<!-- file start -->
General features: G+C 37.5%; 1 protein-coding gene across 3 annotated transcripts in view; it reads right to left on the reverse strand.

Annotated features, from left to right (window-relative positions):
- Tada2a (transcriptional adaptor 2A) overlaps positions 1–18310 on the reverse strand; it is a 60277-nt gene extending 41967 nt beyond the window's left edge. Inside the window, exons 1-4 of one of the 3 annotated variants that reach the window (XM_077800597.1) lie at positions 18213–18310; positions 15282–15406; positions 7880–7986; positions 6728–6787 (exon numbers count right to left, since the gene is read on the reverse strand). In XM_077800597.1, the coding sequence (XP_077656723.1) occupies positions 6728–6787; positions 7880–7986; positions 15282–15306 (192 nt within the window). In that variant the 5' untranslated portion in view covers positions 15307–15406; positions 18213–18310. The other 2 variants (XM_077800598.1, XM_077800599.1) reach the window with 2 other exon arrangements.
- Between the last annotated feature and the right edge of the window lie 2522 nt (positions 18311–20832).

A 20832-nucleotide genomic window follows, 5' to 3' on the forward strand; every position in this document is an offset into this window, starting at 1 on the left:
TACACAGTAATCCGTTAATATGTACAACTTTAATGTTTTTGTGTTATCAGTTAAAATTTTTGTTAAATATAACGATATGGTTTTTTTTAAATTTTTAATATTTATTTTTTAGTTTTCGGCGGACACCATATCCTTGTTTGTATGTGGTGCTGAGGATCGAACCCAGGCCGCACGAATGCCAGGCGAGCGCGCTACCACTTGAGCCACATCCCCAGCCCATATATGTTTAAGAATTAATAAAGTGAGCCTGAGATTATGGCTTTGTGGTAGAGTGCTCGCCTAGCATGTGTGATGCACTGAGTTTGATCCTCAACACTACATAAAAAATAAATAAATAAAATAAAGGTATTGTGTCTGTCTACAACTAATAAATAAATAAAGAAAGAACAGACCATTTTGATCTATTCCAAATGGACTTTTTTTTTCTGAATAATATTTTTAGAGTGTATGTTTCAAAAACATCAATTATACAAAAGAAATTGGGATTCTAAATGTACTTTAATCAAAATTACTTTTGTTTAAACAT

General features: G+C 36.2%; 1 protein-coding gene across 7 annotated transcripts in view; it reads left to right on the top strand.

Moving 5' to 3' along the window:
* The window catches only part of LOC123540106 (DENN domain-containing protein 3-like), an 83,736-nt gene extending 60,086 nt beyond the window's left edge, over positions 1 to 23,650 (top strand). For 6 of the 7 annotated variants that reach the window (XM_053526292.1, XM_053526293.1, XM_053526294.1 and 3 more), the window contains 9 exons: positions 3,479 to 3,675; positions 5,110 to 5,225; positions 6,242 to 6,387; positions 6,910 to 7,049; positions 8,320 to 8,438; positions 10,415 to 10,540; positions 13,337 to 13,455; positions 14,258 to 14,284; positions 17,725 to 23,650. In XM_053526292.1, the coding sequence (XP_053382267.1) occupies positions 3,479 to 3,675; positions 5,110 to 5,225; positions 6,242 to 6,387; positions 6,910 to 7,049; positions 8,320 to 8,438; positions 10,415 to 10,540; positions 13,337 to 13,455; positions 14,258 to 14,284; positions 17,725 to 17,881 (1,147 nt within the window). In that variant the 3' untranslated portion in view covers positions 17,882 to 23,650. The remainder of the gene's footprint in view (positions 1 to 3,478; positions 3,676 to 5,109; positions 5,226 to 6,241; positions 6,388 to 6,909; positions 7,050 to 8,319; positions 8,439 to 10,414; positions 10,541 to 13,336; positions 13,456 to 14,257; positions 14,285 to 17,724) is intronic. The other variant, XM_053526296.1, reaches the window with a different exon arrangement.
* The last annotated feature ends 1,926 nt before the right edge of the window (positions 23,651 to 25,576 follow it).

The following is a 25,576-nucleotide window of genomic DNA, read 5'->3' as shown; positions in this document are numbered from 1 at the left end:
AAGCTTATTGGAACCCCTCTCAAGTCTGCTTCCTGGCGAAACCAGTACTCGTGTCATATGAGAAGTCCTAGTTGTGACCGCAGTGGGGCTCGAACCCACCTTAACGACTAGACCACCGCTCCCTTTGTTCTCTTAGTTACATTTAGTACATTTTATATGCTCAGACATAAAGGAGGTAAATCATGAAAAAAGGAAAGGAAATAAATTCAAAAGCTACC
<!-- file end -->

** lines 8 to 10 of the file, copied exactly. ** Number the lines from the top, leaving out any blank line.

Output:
Moving 5' to 3' along the window:
* The window catches only part of LOC123540106 (DENN domain-containing protein 3-like), an 83,736-nt gene extending 60,086 nt beyond the window's left edge, over positions 1 to 23,650 (top strand). For 6 of the 7 annotated variants that reach the window (XM_053526292.1, XM_053526293.1, XM_053526294.1 and 3 more), the window contains 9 exons: positions 3,479 to 3,675; positions 5,110 to 5,225; positions 6,242 to 6,387; positions 6,910 to 7,049; positions 8,320 to 8,438; positions 10,415 to 10,540; positions 13,337 to 13,455; positions 14,258 to 14,284; positions 17,725 to 23,650. In XM_053526292.1, the coding sequence (XP_053382267.1) occupies positions 3,479 to 3,675; positions 5,110 to 5,225; positions 6,242 to 6,387; positions 6,910 to 7,049; positions 8,320 to 8,438; positions 10,415 to 10,540; positions 13,337 to 13,455; positions 14,258 to 14,284; positions 17,725 to 17,881 (1,147 nt within the window). In that variant the 3' untranslated portion in view covers positions 17,882 to 23,650. The remainder of the gene's footprint in view (positions 1 to 3,478; positions 3,676 to 5,109; positions 5,226 to 6,241; positions 6,388 to 6,909; positions 7,050 to 8,319; positions 8,439 to 10,414; positions 10,541 to 13,336; positions 13,456 to 14,257; positions 14,285 to 17,724) is intronic. The other variant, XM_053526296.1, reaches the window with a different exon arrangement.
* The last annotated feature ends 1,926 nt before the right edge of the window (positions 23,651 to 25,576 follow it).